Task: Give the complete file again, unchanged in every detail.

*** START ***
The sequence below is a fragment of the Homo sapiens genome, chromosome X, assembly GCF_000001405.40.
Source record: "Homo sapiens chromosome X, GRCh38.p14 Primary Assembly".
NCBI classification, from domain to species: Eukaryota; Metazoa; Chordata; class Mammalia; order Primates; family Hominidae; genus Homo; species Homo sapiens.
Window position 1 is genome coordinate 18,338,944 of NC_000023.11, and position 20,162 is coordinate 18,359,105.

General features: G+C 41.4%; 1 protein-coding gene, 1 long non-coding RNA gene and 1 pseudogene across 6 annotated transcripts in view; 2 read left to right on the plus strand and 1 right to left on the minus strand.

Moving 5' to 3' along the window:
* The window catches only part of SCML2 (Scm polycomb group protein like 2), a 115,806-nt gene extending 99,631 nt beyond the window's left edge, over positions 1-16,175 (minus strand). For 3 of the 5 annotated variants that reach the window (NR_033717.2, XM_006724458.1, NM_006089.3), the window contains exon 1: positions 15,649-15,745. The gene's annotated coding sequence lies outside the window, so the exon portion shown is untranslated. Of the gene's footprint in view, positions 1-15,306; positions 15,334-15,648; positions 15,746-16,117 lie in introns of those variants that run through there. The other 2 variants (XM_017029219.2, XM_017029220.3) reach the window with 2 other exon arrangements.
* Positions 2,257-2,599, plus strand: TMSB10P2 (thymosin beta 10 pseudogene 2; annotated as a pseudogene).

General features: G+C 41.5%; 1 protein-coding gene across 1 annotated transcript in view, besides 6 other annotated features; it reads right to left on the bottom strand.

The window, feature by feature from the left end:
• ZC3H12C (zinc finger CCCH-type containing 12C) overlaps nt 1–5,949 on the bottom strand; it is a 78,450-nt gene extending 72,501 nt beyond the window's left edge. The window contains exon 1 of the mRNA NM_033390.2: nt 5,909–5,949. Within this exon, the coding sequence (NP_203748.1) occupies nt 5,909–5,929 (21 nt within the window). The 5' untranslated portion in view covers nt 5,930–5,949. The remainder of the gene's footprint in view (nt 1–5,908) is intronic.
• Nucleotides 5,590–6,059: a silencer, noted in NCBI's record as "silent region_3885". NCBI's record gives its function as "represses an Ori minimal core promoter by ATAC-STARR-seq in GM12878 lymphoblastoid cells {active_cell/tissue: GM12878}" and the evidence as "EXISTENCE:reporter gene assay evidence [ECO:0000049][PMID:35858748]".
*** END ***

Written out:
The sequence below is a fragment of the Homo sapiens genome, chromosome X, assembly GCF_000001405.40.
Source record: "Homo sapiens chromosome X, GRCh38.p14 Primary Assembly".
NCBI classification, from domain to species: Eukaryota; Metazoa; Chordata; class Mammalia; order Primates; family Hominidae; genus Homo; species Homo sapiens.
Window position 1 is genome coordinate 18,338,944 of NC_000023.11, and position 20,162 is coordinate 18,359,105.

General features: G+C 41.4%; 1 protein-coding gene, 1 long non-coding RNA gene and 1 pseudogene across 6 annotated transcripts in view; 2 read left to right on the plus strand and 1 right to left on the minus strand.

Moving 5' to 3' along the window:
* The window catches only part of SCML2 (Scm polycomb group protein like 2), a 115,806-nt gene extending 99,631 nt beyond the window's left edge, over positions 1-16,175 (minus strand). For 3 of the 5 annotated variants that reach the window (NR_033717.2, XM_006724458.1, NM_006089.3), the window contains exon 1: positions 15,649-15,745. The gene's annotated coding sequence lies outside the window, so the exon portion shown is untranslated. Of the gene's footprint in view, positions 1-15,306; positions 15,334-15,648; positions 15,746-16,117 lie in introns of those variants that run through there. The other 2 variants (XM_017029219.2, XM_017029220.3) reach the window with 2 other exon arrangements.
* Positions 2,257-2,599, plus strand: TMSB10P2 (thymosin beta 10 pseudogene 2; annotated as a pseudogene).

General features: G+C 41.5%; 1 protein-coding gene across 1 annotated transcript in view, besides 6 other annotated features; it reads right to left on the bottom strand.

The window, feature by feature from the left end:
• ZC3H12C (zinc finger CCCH-type containing 12C) overlaps nt 1–5,949 on the bottom strand; it is a 78,450-nt gene extending 72,501 nt beyond the window's left edge. The window contains exon 1 of the mRNA NM_033390.2: nt 5,909–5,949. Within this exon, the coding sequence (NP_203748.1) occupies nt 5,909–5,929 (21 nt within the window). The 5' untranslated portion in view covers nt 5,930–5,949. The remainder of the gene's footprint in view (nt 1–5,908) is intronic.
• Nucleotides 5,590–6,059: a silencer, noted in NCBI's record as "silent region_3885". NCBI's record gives its function as "represses an Ori minimal core promoter by ATAC-STARR-seq in GM12878 lymphoblastoid cells {active_cell/tissue: GM12878}" and the evidence as "EXISTENCE:reporter gene assay evidence [ECO:0000049][PMID:35858748]".